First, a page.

After several weeks of healing and rehabilitation exercises (and a few prescription drugs) I am finally feeling like myself again.

As my back was slowly healing, I started drilling and tapping the 1/2″ holes (24 per side), and finished the first side. Having learned a thing or two, I used more mental power than brute strength to move the 2nd channel into position for drilling and tapping. I squared everything up then welded crossmembers to the bolted-in plates. I want this thing to be very rigid, but I want to be able to dismantle it for storage after I am done.

It sometimes seems like God either doesn’t want me to finish this project, or REALLY wants me to appreciate it once I am done! Just as my back was feeling well enough to resume heavier work, I spent a long evening working on the truck then was heading to bed (part of my bedroom has a sunken floor), stepped down and felt water gush through my toes. Yes, my bedroom was flooding. We had been deluged by rain and snow for weeks, and the storms had also totally filled my gutters and clogged my downspouts with pine needles. There is a small crack in the concrete floor that is letting the water in when the ground is that saturated. After hours of wet vacuuming to keep the carpet as dry as possible (while more water was coming in), and a treacherous time on my roof cleaning out the gutters (in the dark early morning, with high winds and pounding rain, with spots of slippery moss to add to the difficulty), the water inflow finally stopped. I pulled the carpet and pad, and spent several days with heaters and fans getting the place dried out, then sealed the cracks up. I also discovered that wrestling with a wet roll of 330 square feet of carpet is exhausting! I finally have everything put somewhat back together, but still need to do a final stretching of the carpet to get out the wrinkles.

While laid up with the back injury I was able to do a bunch of “parts shopping”. I need to take some photos of the new parts stacked up here, will do so later. I think I smelled smoke coming off of my credit card after all of those purchases! I do think the UPS man is going to file a workman’s comp claim before this project is done. Within a 1 week period I had several “over 70 lbs” packages arrive, including a couple that were 120+ lbs.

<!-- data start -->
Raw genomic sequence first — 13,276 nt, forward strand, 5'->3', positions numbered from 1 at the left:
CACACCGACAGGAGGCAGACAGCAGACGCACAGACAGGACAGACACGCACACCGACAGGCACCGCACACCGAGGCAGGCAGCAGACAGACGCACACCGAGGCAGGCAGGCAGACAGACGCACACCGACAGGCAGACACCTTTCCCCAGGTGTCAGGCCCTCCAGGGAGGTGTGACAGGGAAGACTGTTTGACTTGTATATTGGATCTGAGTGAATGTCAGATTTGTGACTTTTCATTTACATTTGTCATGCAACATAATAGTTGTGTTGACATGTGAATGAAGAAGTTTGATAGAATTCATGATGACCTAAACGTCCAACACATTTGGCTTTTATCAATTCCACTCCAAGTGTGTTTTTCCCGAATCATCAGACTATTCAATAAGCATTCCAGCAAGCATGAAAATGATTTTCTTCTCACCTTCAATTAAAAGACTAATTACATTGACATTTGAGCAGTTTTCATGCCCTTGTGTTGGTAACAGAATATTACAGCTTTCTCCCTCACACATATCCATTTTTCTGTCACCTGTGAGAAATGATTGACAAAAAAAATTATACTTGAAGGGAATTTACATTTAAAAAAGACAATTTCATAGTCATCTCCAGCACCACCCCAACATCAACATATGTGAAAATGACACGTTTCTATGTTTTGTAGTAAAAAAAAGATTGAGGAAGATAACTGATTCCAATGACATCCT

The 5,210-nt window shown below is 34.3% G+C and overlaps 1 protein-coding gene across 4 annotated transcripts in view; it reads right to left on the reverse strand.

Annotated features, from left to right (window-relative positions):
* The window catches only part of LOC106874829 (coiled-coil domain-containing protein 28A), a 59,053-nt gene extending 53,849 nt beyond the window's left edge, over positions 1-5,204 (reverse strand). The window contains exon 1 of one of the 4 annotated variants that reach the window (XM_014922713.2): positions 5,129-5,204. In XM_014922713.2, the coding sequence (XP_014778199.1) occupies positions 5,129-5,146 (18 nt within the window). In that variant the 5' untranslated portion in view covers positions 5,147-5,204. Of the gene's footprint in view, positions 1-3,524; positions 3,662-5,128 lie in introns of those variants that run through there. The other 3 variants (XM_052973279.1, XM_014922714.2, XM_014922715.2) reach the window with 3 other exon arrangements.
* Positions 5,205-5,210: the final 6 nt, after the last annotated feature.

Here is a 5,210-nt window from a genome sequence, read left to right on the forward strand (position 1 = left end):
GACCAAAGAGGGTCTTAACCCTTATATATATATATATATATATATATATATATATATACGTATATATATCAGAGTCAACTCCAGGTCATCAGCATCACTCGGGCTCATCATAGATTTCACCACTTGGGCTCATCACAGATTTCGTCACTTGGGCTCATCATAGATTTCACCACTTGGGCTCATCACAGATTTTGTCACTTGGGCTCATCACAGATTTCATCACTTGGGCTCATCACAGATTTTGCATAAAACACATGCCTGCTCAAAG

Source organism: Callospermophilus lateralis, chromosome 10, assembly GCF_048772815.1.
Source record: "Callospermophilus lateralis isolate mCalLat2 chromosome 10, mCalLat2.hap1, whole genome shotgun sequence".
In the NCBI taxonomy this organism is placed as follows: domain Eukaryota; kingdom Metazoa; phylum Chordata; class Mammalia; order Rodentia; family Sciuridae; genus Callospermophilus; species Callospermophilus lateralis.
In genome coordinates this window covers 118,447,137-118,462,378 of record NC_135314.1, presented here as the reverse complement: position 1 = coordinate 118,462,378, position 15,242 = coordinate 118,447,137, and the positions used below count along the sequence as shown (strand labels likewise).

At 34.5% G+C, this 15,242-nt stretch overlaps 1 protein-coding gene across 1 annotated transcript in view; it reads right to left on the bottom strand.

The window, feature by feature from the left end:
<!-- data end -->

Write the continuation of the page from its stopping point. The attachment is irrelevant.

I previously picked up my core engine, which was supposed to be an LMM. As long as it was an LBZ or LMM I didn’t care, but it might matter for harness purposes. It turned out to be an LBZ, which should make things a little easier.

I picked up an LMM throttle pedal assembly off of a wrecked truck, but will have to confirm that they are interchangeable (and will just buy a new LBZ one if they are not). After doing some research I learned that the LB7 cranks were stronger, so I started searching for one. Thanks to a tip from one of my online buddies, I picked up an LB7 crank from a wrecking yard in California.

It obviously spun the #1 main bearing, and probably got driven a ways like that seeing how much burned oil residue there is around the front 2 mains.

I’ll be getting my machine work done by Tabor Machine, a local gasser race engine shop that did the work on Jerry Mullins’ Super-Street Duramax. After discussing it with Richard Tabor, I decided to find a crank that didn’t require grinding, as apparently it is getting hard to have the cranks re-hardened after grinding. At some point I would like to experiment with an undersize ground crank, with generous fillets left at the edge of each main (and possibly an extra stress relief ground in at that area). While it seems somewhat counterintuitive, sometimes you can make something stronger by removing material, by allowing deflection to occur across a wider portion of the component so that a single spot doesn’t “absorb” all the deflection and reach its fracture stress/strain.

I’m planning to go with Mahle pistons (and wish I could wait for the new Monotherms but will go with their forged aluminum parts for now). Also going with Carillo rods.

I have all of the weld-on components for the chassis, courtesy of a sponsorship discount from Chris Alston’s Chassisworks. As I was shopping for these kind of components, I was told that the Chassisworks parts are a little more money than the more common mail order parts, but beautiful quality. Looking at the workmanship of the parts like the aluminum double-adjustable front struts, I am glad I went with the premium quality parts! The components include the struts, front brakes and hubs, driveline loops, 4-link brackets & tubes, wishbone (centers the rear axle), anti-roll bar (which helps keep the launch straight), and steering column. Once I get a little further in the chassis build, I will be having Chassisworks build me a Fab9 rearend, with all the extra gusseting and full floating axles. The 3rd member will be all Strange components, with 2.91 large pinion pro gears.

I will eventually add a Gear Vendors overdrive, and may switch to a lower (higher numerically) rear gear at that point. Still probably going to use a Hughes XP-5 lockup Powerglide transmission, but need to figure out if I can work it into my budget!